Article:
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Re: Simple scope for micro-resort
« Reply #8 on: January 10, 2018, 07:45:05 AM »
My recommendation is the AWB scope (Astronomers Without Borders) 5" table top. Amazing value, decent aperture, user friendly. $200 USD.

An easy way (not inexpensive) to add tracking to a tabletop scope like the Astronomers Without Borders scope is to have it ride an EQ platform. I have several different rigs that can ride on one of my three platforms. The platform gets turned on and that's it. I have used platforms for an Astroscan, video cameras, ST80, and PST, besides 10", 12", and 16" dobs.

Good luck. Your place sounds like a very nice place to visit and share the the skies with others.

tranasrixpans

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Re: Simple scope for micro-resort
« Reply #9 on: January 10, 2018, 10:09:03 AM »
A 6" Dob of some kind would be the way to go. Simple and big enough for some decent views.

firorectve

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Re: Simple scope for micro-resort
« Reply #10 on: January 12, 2018, 11:30:08 AM »
Quote
I would recommend a refractor on an alt-az mount if you plan on having equipment available for guest to use by themselves with a simple how to sheet for operation. Possibly with a zoom eyepiece that is lock set to the diagonal


My thought exactly. A small refractor on an alt-az mount is quite intuitive (i.e., you look through the little end) and easy to move around (you can just push it up and down, with none of the weirdness of an EQ mount). Perhaps most importantly, it looks like a telescope, and like a small friendly one. Your guests will not be as intimated by it as they would a big Dob.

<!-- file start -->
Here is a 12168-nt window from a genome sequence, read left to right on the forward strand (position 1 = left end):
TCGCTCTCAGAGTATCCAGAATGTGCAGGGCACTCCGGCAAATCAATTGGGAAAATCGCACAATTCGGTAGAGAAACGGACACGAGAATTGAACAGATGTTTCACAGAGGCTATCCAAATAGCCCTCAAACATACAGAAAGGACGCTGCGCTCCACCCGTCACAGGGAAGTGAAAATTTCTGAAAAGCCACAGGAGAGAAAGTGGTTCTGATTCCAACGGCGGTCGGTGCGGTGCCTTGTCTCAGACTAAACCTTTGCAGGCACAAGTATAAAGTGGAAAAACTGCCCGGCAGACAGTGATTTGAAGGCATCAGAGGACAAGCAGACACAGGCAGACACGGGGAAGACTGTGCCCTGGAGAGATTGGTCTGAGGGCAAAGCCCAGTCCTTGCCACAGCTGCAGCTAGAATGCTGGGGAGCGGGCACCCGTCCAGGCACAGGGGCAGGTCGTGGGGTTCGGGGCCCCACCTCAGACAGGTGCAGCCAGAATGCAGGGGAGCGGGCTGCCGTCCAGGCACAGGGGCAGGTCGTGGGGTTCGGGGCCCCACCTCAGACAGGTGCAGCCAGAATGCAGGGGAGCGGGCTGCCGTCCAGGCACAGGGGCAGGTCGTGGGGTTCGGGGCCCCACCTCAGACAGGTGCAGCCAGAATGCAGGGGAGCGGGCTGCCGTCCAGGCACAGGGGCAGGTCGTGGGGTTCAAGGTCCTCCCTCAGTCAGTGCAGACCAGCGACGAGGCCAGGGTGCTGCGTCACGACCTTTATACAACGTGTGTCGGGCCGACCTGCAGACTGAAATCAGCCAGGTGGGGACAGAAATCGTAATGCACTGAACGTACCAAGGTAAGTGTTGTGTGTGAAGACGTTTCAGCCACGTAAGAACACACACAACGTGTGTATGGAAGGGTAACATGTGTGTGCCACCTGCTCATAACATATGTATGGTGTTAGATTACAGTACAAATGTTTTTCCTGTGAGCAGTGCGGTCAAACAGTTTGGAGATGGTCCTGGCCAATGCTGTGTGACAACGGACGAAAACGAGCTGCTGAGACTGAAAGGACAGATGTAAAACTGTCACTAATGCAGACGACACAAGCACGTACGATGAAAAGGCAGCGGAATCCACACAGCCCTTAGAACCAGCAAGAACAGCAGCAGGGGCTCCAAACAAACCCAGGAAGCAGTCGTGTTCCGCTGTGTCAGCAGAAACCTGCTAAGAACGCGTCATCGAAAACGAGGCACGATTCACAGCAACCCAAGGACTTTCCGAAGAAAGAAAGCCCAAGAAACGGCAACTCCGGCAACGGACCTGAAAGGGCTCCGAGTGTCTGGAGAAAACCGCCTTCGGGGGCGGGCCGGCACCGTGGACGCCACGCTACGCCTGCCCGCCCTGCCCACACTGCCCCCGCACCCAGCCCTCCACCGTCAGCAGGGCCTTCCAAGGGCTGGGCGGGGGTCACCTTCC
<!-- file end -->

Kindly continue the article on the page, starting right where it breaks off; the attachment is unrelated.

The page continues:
https://stargazerslo...33877748252.jpg

I'd suggest an ST80 because it's small and easy to move around, it's pretty rugged, it has good views and especially good wide field views, and it's not as long and awkward as a longer scope. With a zoom eyepiece, or just a couple to switch between, they'll be able to see a lot. Leave a wide-field eyepiece in there and people can just push it around and look at the stars.

The only downside of that setup is that it won't be good for planets. But even seeing Saturn and Jupiter in miniature will still be very impressive. And high power brings with it a lot of difficulties for a newbie -- like staying on target as the stars drift.

The ST80 is $200 and doesn't come with a mount. You could do this for about $400, maybe a bit more. There are certainly $200 solutions that would be ok, but (in my opinion) much less user-friendly. I'd also suggest leaving out a very basic star atlas and (better yet) a planisphere.

You could call Orion and ask what they recommend. They may have sales or 2nds of an ST80 and/or a mount and might be willing to package stuff together. Or keep asking here, and you'll get no shortage of detailed replies about which scopes and mounts are best. Compensation with a week or two at the resort is welcome, but not required